The architecture of information:
If you want to see an excellent example of an information architecture that affects your day-to-day experience, examine the contents of your pantry. In many countries, most packaged food products will include a label that looks something like this:
This is what is known as a nutrition facts label. The label shows you various informational facets about the foodstuff you’re about to consume: carbohydrates, sodium, fats, vitamins, nutritional energy, etc. These facets are often presented both in absolute terms (e.g., energy in calories or joules) or relative terms (e.g., energy as a percentage provided by the foodstuff against a standard, usually defined by the government.)
In many cases, such as the one above, the visual presentation of nutritional labels has a clear information hierarchy. In the United States, food’s energy potential (measured in calories) is often the primary facet. This feature of the label’s design reflects the culture’s general understanding that consuming lots of high-calorie foods can be unhealthy. (Some countries establish strict regulations on how these labels can be laid out; they do this because layout tweaks could mislead consumers — intentionally or not.)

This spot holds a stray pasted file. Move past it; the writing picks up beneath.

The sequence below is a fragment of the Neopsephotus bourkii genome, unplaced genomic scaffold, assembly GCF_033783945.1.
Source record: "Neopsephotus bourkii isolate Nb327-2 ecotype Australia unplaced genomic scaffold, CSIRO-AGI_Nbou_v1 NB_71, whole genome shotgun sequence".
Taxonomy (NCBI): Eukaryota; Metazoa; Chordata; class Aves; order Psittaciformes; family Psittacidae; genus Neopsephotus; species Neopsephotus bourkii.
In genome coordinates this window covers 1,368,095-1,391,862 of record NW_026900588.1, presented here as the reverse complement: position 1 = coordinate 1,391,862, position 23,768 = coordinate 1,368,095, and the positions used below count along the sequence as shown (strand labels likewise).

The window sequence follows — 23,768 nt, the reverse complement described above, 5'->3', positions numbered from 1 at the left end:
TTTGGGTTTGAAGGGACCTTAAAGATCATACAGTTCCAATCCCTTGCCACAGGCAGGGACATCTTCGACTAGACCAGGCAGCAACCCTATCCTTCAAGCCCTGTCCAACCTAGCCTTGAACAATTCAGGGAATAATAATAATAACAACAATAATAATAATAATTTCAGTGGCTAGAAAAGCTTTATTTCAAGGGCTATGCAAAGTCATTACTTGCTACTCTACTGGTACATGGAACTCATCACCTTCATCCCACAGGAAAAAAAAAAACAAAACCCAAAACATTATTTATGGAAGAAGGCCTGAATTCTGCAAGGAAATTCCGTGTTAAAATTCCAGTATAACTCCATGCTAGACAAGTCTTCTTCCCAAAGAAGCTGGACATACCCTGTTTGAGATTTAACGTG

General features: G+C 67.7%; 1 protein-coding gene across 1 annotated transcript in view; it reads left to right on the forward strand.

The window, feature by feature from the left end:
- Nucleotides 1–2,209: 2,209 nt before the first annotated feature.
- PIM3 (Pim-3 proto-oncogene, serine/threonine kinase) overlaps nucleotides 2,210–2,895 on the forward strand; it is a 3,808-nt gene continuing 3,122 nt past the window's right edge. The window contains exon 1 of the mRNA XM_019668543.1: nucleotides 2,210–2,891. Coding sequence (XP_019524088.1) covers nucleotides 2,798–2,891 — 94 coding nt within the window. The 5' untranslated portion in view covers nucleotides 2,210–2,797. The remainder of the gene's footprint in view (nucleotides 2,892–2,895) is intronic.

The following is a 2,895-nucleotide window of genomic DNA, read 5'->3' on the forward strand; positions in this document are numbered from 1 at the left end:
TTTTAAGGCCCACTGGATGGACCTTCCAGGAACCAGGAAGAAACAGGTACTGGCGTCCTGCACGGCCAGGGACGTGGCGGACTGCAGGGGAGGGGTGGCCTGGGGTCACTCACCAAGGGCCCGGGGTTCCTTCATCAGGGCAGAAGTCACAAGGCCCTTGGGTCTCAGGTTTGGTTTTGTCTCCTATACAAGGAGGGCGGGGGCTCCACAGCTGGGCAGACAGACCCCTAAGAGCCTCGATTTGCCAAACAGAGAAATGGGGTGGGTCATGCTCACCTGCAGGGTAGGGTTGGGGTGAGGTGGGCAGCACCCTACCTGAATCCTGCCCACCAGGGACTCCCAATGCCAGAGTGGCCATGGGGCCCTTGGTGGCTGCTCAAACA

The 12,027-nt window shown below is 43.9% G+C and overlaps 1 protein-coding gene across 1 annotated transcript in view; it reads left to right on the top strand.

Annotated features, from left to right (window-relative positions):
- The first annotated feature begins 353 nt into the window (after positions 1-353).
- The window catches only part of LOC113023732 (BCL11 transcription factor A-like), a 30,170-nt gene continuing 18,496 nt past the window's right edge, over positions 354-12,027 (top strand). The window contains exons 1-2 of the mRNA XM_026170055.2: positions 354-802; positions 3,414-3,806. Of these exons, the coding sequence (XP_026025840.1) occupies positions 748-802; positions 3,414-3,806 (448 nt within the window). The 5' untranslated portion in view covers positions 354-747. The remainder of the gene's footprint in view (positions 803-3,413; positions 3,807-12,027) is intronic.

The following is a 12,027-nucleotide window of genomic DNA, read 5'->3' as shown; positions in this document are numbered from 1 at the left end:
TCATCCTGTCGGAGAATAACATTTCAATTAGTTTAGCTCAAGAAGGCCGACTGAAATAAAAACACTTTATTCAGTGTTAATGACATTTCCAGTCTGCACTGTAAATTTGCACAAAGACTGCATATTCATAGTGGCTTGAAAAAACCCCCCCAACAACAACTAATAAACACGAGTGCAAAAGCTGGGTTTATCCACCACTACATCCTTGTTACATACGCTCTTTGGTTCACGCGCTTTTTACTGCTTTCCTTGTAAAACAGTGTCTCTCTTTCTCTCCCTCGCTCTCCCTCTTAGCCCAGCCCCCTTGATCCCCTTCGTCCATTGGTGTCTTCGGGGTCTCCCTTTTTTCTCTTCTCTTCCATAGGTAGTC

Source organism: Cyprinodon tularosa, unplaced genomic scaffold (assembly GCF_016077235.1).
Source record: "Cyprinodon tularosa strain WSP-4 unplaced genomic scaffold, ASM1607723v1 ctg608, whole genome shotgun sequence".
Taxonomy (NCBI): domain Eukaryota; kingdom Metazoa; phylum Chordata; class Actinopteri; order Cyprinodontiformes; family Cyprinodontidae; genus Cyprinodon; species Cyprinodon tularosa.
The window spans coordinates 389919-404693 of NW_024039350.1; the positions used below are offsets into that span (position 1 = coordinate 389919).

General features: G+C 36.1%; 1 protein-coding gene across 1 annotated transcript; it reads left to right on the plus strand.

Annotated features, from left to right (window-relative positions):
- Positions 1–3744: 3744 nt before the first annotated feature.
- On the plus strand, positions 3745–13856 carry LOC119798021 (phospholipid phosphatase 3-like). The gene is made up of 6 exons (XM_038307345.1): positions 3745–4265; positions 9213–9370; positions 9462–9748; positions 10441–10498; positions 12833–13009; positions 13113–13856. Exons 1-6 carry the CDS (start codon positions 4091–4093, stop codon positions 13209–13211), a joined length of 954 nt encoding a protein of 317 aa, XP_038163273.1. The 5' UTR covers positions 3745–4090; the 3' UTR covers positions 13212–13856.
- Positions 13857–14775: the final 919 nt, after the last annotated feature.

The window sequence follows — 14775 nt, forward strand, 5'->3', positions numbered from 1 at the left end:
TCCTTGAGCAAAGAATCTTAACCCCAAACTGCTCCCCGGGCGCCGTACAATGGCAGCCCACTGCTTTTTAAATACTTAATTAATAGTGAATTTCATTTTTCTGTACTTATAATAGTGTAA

In any case, the presence of nutritional labels transforms our experience of consuming food. In a culture in which food is widely understood to have these informational characteristics, eating a cheeseburger is not a mere matter of qualia; you can’t just enjoy one without knowing that in doing so you’re using up a certain number of the day’s allotted calories. This is not to pass judgment on the concept of nutrition labels. Having access to more information about food can help you make decisions that lead to a longer, healthier life. But what is beyond question is that understanding food not just in terms of taste, satiety, texture, etc., but also in the more abstract terms of sodium content, fat content, caloric content, etc. changes the experience of eating.
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